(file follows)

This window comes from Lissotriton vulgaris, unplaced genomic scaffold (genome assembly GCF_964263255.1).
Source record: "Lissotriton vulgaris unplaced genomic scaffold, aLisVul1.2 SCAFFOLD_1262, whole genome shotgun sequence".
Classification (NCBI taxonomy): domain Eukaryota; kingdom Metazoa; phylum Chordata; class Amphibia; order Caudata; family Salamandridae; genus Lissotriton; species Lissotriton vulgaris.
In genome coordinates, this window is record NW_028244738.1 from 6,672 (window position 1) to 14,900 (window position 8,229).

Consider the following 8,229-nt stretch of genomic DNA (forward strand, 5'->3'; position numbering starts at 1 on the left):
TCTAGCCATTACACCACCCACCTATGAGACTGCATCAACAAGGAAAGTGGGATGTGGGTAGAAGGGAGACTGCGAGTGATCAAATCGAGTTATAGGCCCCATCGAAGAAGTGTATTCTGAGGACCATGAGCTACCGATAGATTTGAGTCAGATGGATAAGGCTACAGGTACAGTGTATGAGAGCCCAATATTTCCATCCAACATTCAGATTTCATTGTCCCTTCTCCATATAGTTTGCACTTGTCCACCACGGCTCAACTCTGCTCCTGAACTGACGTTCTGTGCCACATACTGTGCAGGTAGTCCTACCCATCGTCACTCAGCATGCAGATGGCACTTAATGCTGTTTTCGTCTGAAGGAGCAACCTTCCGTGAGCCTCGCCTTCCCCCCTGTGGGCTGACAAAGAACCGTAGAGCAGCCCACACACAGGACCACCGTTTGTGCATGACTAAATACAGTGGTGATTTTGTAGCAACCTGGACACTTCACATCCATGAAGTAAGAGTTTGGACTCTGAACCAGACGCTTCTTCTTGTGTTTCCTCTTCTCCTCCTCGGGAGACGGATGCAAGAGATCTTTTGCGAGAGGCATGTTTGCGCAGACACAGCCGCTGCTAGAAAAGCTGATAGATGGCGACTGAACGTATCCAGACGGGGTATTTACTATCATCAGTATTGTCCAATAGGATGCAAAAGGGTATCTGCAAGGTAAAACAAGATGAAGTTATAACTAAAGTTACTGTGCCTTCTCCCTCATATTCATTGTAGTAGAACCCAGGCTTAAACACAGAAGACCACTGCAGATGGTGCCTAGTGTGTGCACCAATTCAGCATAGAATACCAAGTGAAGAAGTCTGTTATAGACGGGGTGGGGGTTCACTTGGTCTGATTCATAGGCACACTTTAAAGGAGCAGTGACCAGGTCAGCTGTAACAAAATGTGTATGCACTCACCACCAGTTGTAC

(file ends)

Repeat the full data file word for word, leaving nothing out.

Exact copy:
This window comes from Lissotriton vulgaris, unplaced genomic scaffold (genome assembly GCF_964263255.1).
Source record: "Lissotriton vulgaris unplaced genomic scaffold, aLisVul1.2 SCAFFOLD_1262, whole genome shotgun sequence".
Classification (NCBI taxonomy): domain Eukaryota; kingdom Metazoa; phylum Chordata; class Amphibia; order Caudata; family Salamandridae; genus Lissotriton; species Lissotriton vulgaris.
In genome coordinates, this window is record NW_028244738.1 from 6,672 (window position 1) to 14,900 (window position 8,229).

Consider the following 8,229-nt stretch of genomic DNA (forward strand, 5'->3'; position numbering starts at 1 on the left):
TCTAGCCATTACACCACCCACCTATGAGACTGCATCAACAAGGAAAGTGGGATGTGGGTAGAAGGGAGACTGCGAGTGATCAAATCGAGTTATAGGCCCCATCGAAGAAGTGTATTCTGAGGACCATGAGCTACCGATAGATTTGAGTCAGATGGATAAGGCTACAGGTACAGTGTATGAGAGCCCAATATTTCCATCCAACATTCAGATTTCATTGTCCCTTCTCCATATAGTTTGCACTTGTCCACCACGGCTCAACTCTGCTCCTGAACTGACGTTCTGTGCCACATACTGTGCAGGTAGTCCTACCCATCGTCACTCAGCATGCAGATGGCACTTAATGCTGTTTTCGTCTGAAGGAGCAACCTTCCGTGAGCCTCGCCTTCCCCCCTGTGGGCTGACAAAGAACCGTAGAGCAGCCCACACACAGGACCACCGTTTGTGCATGACTAAATACAGTGGTGATTTTGTAGCAACCTGGACACTTCACATCCATGAAGTAAGAGTTTGGACTCTGAACCAGACGCTTCTTCTTGTGTTTCCTCTTCTCCTCCTCGGGAGACGGATGCAAGAGATCTTTTGCGAGAGGCATGTTTGCGCAGACACAGCCGCTGCTAGAAAAGCTGATAGATGGCGACTGAACGTATCCAGACGGGGTATTTACTATCATCAGTATTGTCCAATAGGATGCAAAAGGGTATCTGCAAGGTAAAACAAGATGAAGTTATAACTAAAGTTACTGTGCCTTCTCCCTCATATTCATTGTAGTAGAACCCAGGCTTAAACACAGAAGACCACTGCAGATGGTGCCTAGTGTGTGCACCAATTCAGCATAGAATACCAAGTGAAGAAGTCTGTTATAGACGGGGTGGGGGTTCACTTGGTCTGATTCATAGGCACACTTTAAAGGAGCAGTGACCAGGTCAGCTGTAACAAAATGTGTATGCACTCACCACCAGTTGTAC